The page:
Lumbar disc herniation is a rare disorder in children in 1945, Wahren reported lumbar disc herniation in a 12 years old children [13]. In a report accessible in 1982 of the 9991 discectomies done at many clinic, only 0.5% were children of the age 16 years and younger [14]. Zitting et al. carried out study with supposed disc herniation in the first 15 years of life, he found an incidence of 0.1% - 0.2% and incidence was common in male than female as in our study.

Trauma in the form of sports and lifting a heavy object has been reported to lead symptoms in 30% - 60% of pediatric patients.

More than 90%of children with lumbar disc herniation present with back pain and leg pain in compare with our study 100% of patients had leg pain and about 90%had back pain. On examination, all of them have loss of lumbar lordosis and sever limitations of lumbar movements as was the case in our patients and the straight leg raising test is positive in 90%of cases [15].

MRI is optimal investigations to confirm the reason for lumbar disc prolapsed in children as in case with adults. Non operative treatment in the form of, resting, physiotherapy and non-steriodal anti-inflamatory medications are generally recommended as the first line of management, which seems to be less effective in children than in adults [16] [17]. The indication for surgery in pediatrics is the same as in adults, cauda equine syndrome, progressive neurological deficits, and disability pain affecting the children activity, failure of medical treatment for about 6 weeks, while the surgery is not the first line of treatment in children as it in adults, it should not be delayed as the children have been reported to have good outcome even as long term follow up [14] [18]. Poor outcome have been associated with surgery performed very late following the onset of refractory symptoms. Open discectomy is the procedure performed most often in children as in adults, only the ruptured annulus and the prolapsed disc should be removed.

A total removal of the disc is not advocated, as it may lead to stenosis, alteration at the operated level and degenerative deviation at the contiguous [5]. Fusion should not be performed routinely in children where there is a clear indication of stability like congenital incompetent or sever spondylolithasis.

5. Conclusion

Pediatric lumbar disc herniation is an uncommon object leading to hospitalization of about 0.1% - 0.2% of children and adolescence. Surgery for lumbar disc herniation in pediatric does not lead chronic back pain or interfere with physical activity and is associated with excellent short term consequence.

Cite this paper
Abd Elsamea, M. , Shaban, M. , Taha, A. and Elshora, S. (2018) Lumbar Disc Herniation in Pediatric. Open Journal of Modern Neurosurgery, 8, 233-238. doi: 10.4236/ojmn.2018.82019.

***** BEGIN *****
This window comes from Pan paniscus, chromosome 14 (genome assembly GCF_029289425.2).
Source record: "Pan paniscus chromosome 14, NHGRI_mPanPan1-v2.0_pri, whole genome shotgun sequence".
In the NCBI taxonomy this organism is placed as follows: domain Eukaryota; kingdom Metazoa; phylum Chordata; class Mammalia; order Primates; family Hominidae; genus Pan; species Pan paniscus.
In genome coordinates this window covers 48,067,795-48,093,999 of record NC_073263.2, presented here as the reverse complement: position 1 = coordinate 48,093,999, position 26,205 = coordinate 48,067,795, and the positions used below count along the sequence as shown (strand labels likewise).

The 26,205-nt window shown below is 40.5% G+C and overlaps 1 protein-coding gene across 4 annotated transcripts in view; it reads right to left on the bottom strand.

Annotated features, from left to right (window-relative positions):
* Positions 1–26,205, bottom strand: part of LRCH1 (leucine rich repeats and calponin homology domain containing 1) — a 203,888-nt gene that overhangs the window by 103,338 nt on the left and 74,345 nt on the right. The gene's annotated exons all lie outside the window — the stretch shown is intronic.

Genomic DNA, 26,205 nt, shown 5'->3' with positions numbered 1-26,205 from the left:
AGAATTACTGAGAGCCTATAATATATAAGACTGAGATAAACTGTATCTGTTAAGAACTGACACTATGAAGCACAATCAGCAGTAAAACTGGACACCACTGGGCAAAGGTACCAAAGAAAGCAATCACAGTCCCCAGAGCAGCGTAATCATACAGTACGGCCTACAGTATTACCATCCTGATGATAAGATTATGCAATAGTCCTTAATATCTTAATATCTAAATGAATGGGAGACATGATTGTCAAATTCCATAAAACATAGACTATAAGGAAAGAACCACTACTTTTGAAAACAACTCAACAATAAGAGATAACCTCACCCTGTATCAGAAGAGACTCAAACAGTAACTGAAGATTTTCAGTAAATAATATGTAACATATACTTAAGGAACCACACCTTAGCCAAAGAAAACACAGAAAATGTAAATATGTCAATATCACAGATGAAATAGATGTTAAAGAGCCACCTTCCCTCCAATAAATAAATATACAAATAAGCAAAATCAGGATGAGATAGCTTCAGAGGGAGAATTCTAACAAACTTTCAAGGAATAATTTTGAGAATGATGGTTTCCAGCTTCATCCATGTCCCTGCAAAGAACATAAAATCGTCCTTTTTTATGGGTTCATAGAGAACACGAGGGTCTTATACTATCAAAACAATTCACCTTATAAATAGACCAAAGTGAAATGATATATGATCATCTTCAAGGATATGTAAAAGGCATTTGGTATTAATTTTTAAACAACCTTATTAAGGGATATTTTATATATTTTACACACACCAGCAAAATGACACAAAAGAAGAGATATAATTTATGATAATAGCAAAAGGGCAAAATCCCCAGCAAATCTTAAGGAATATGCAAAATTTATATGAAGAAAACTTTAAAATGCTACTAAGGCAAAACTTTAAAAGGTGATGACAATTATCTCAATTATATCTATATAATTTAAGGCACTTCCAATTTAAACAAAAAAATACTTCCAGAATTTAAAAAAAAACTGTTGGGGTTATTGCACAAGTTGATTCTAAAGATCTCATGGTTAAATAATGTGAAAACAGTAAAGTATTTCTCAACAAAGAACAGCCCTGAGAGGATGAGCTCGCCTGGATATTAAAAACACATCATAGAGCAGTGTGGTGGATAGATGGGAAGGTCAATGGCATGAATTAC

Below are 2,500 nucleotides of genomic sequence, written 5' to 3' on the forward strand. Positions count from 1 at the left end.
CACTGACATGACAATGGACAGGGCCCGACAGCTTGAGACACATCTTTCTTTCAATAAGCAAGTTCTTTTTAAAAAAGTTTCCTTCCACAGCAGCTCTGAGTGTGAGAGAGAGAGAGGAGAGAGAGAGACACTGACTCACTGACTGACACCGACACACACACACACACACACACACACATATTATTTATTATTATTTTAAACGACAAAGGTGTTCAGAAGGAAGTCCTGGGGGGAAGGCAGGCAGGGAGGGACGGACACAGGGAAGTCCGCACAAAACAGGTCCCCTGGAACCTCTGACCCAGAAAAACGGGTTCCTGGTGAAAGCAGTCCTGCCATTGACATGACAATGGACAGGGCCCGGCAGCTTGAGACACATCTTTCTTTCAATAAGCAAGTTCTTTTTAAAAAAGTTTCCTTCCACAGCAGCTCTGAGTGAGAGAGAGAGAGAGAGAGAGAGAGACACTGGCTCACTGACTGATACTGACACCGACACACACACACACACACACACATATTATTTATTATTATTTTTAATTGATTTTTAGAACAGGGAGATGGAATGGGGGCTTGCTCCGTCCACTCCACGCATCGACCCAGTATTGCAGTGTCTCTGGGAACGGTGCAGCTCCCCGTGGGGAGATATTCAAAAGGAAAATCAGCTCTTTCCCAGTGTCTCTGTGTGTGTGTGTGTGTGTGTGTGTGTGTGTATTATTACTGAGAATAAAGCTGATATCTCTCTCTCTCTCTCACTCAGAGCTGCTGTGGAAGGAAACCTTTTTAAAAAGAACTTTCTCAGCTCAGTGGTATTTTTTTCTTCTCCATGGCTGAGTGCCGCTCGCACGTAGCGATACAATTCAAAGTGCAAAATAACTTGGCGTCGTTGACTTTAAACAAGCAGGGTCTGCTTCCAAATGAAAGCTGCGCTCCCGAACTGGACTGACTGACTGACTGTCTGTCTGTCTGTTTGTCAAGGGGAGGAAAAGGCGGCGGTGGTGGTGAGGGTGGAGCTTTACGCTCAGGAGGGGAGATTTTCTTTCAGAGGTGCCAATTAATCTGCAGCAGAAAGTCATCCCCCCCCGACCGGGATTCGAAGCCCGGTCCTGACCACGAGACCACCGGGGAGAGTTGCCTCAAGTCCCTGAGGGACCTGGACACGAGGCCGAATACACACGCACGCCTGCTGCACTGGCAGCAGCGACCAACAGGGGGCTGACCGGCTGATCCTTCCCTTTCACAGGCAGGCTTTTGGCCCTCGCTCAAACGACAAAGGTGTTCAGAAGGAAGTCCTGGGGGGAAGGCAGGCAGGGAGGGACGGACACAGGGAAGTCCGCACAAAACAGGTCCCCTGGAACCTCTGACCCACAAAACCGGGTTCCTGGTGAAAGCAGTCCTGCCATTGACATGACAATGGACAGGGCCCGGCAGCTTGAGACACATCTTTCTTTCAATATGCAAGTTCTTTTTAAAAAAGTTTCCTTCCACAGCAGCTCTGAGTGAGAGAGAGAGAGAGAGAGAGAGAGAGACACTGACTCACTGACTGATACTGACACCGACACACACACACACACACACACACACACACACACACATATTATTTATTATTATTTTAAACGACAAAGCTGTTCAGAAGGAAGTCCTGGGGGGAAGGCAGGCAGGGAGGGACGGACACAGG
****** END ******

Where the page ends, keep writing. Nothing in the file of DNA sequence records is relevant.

References
[1]   Revuelta, R., De Juambelz, P.P., Fernandez, B. and Flores, J.A. (2000) Lumbar Disc Herniation in a 27-Month-Old Child. Case Report. Journal of Neurosurgery, 92, 98-100.

[2]   Katz, J.N. (2006) Lumbar Disc Disorders and Low-Back Pain: Socioeconomic Factors and Consequences. The Journal of Bone and Joint Surgery. American Volume, 88, 21-24.
https://doi.org/10.2106/00004623-200604002-00005

[3]   Garcia-Cosamalon, J., del Valle, M.E., Calavia, M.G., Garcia-Suarez, O., Lopez-Muniz, A., Otero, J., et al. (2010) Intervertebral Disc, Sensory Nerves and Neurotrophins: Who Is Who in Discogenic Pain? Journal of Anatomy, 217, 1-15.
https://doi.org/10.1111/j.1469-7580.2010.01227.x

[4]   Martinez-Lage, J.F., Fernandez Cornejo, V., Lopez, F. and Poza, M. (2003) Lumbar Disc Herniation in Early Childhood: Case Report and Literature Review. Child’s Nervous System, 19, 258-260.

[5]   Luukkonen, K., Partanen, M. and Vapalaht, M. (1997) Lumbar Disc Herniations in Children: A Long-Term Clinical and Magnetic Resonance Imaging Follow-Up Study. British Journal of Neurosurgery, 11, 280-285.
https://doi.org/10.1080/02688699746041

[6]   MacGee, E.E. (1968) Protruded Lumbar Disc in a 9-Year-Old Boy. Journal of Pediatrics, 73, 418-419.
https://doi.org/10.1016/S0022-3476(68)80122-2

[7]   Carey, T.S., Garrett, J., Jackman, A., McLaughlin, C., Fryer, J. and Smucker, D.R. (1995) The Outcomes and Costs of Care for Acute Low Back Pain among Patients Seen by Primary Care Practitioners, Chiropractors, and Orthopedic Surgeons. The North Carolina Back Pain Project. The New England Journal of Medicine, 333, 913-917.
https://doi.org/10.1056/NEJM199510053331406

[8]   Durham, S.R., Sun, P.P. and Sutton, L.N. (2000) Surgically Treated Lumbar Disc Disease in the Pediatric Population: An Outcome Study. Journal of Neurosurgery, 92, 1-6.

[9]   Kurihara, A. and Kataoka, O. (1980) Lumbar Disc Herniation in Children and Adolescents. A Review of 70 Operated Cases and Their Minimum 5-Year Follow-Up Studies. Spine, 5, 443-451.
https://doi.org/10.1097/00007632-198009000-00009

[10]   Zamani, M.H. and MacEwen, G.D. (1982) Herniation of the Lumbar Disc in Children and Adolescents. Journal of Pediatric Orthopaedics, 2, 528-533.
https://doi.org/10.1097/01241398-198212000-00012

[11]   DeLuca, P.F., Mason, D.E., Weiand, R., Howard, R. and Bassett, GS. (1994) Excision of Herniated Nucleus Pulposus in Children and Adolescents. Journal of Pediatric Orthopaedics, 14, 318-322.
https://doi.org/10.1097/01241398-199405000-00008

[12]   Zhang, Y., Sun, Z., Liu, J. and Guo, X. (2008) Advances in Susceptibility Genetics of Intervertebral Degenerative Disc Disease. International Journal of Biological Sciences, 4, 283-290.
https://doi.org/10.7150/ijbs.4.283

[13]   Zucker, L., Amacher, A.L. and Eltomey, A. (1987) Juvenile Lumbar Discs. Child’s Nervous System, 3, 125-127.
https://doi.org/10.1007/BF00271141

[14]   Frymoyer, J.W., Pope, M.H., Clements, J.H., Wilder, D.G., MacPherson, B. and Ashikaga, T. (1983) Risk Factors in Low-Back Pain. An Epidemiological Survey. The Journal of Bone and Joint Surgery. American Volume, 65, 213-218.
https://doi.org/10.2106/00004623-198365020-00010

[15]   Shillito, J. (1996) Pediatric Lumbar Disc Surgery: 20 Patients under 15 Years of Age. Surgical Neurology, 46, 14-17.
https://doi.org/10.1016/0090-3019(96)00035-3

[16]   Pfirrmann, C.W., Metzdorf, A., Zanetti, M., Hodler, J and Boos, N. (2001) Magnetic Resonance Classification of Lumbar Intervertebral Disc Degeneration. Spine, 26, 1873-1878.
https://doi.org/10.1097/00007632-200109010-00011

[17]   Shakeri, M., Yarandi, K.K., Haddadi, K. and Sayyahmelli, S. (2009) Prevalence of Abdominal Aortic Aneurysm by Magnetic Resonance Images (MRI) in Men over 50 Years with Low Back Pain. Rawal Medical Journal, 34, 1-3.

[18]   Zitting, P., Rantakallio, P. and Vanharanta, H. (1998) Cumulative Incidence of Lumbar Disc Diseases Leading to Hospitalization up to the Age of 28 Years. Spine, 23, 2337-2343.
https://doi.org/10.1097/00007632-199811010-00017

 
 
Top